International driving licences or green card not required in EU countries & Swiss. No need to inform the taxman you are gone. You will need to take reg doc & ins cert. for your van. Its better to have a photocard driving licence & you probably have one anyway.

Campingaz 907 cylinders can be exchanged Europe wide so these are the ones to take although expensive. Calor is UK only.

-------------
Regards, Jack+Jon.

Message posted by DiPhil on 11/12/2013 at 7:13pm
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We have been to all those countries with our caravan and car with exception of Croatia.   There are no restrictions of movement in any of these countries.   We had no problems in any country except for roads in Poland and Italy are a bit rough.   You need to look on website tolltickets.com which will give you all info on tolls in all these countries .
Any more help contact me will be pleased to help.

Message posted by som1 on 11/12/2013 at 7:17pm
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In some countries you have to pay (before entering) for using their roads. Like Switzerland, Austria and maybe Germany by that time.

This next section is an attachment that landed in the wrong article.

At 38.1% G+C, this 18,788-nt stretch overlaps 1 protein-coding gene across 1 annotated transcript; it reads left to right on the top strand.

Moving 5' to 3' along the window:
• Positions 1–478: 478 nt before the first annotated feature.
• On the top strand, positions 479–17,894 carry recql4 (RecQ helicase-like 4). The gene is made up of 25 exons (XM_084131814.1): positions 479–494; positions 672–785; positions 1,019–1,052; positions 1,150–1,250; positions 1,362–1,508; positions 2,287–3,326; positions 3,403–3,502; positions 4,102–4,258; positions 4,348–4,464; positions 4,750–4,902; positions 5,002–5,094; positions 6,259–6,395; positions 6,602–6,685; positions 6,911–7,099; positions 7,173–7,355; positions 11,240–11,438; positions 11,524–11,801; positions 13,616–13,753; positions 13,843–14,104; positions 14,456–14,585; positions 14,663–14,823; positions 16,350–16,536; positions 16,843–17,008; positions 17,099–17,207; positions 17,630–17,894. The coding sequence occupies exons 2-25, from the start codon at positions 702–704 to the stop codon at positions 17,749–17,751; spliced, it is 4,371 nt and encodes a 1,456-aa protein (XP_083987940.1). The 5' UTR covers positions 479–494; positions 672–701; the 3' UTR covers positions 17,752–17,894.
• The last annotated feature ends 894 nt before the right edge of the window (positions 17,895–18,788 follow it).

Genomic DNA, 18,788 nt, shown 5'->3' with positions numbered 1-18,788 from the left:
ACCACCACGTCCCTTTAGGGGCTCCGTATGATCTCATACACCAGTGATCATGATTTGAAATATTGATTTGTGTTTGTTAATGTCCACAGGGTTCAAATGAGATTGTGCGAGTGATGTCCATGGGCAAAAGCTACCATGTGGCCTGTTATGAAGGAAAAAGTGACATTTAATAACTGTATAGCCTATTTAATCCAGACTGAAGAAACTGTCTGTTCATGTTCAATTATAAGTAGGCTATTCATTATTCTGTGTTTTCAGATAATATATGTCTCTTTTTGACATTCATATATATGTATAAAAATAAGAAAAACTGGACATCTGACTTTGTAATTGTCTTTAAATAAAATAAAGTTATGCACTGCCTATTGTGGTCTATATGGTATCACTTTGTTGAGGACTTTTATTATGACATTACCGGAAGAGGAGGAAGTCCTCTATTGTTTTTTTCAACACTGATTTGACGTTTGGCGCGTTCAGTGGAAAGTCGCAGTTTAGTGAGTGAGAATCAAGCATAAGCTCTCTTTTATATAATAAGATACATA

Don't forget to leave a review of the French and other European campsites you have visited!


Message posted by DiPhil on 11/12/2013 at 7:27pm
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Quote: Originally posted by som1 on 11/12/2013
In some countries you have to pay (before entering) for using their roads. Like Switzerland, Austria and maybe Germany by that time.



All details for Austria and Switzerland are on the website I quoted. Germany will not have tolls in place as early as next year I do not think. Nothing has been settled yet.

Message posted by Ninja 47 on 11/12/2013 at 8:56pm
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From my two years full timing though i purchased a house near Royan S.W.France as a winter base you will need half the clothes and twice the money you think.Europe is all very easy these days but money can go alarmingly quick.Enjoy.

Message posted by tjdixon on 12/12/2013 at 8:10am
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Thanks for all the comments / advice so far.

We are doing this in a 1970 VW Camper, so travelling light will be required and needing twice as much money as expected will also be applicable, if only to keep the van running!!! I'm quite tight so hoping to stick to a budget of 1000/month is this doable?

I have driven to Italy previously, I'm assuming the Road Tax in Austria is the same as Switzerland where you pay on crossing the border?

My insurance runs out almost in the middle of the trip, I have spoken to them (they provide 90days) about using the 90days at the end of the current policy and then 90 days at the start of the next, that should cover the time away which they seemed happy with but will speak again closer the time....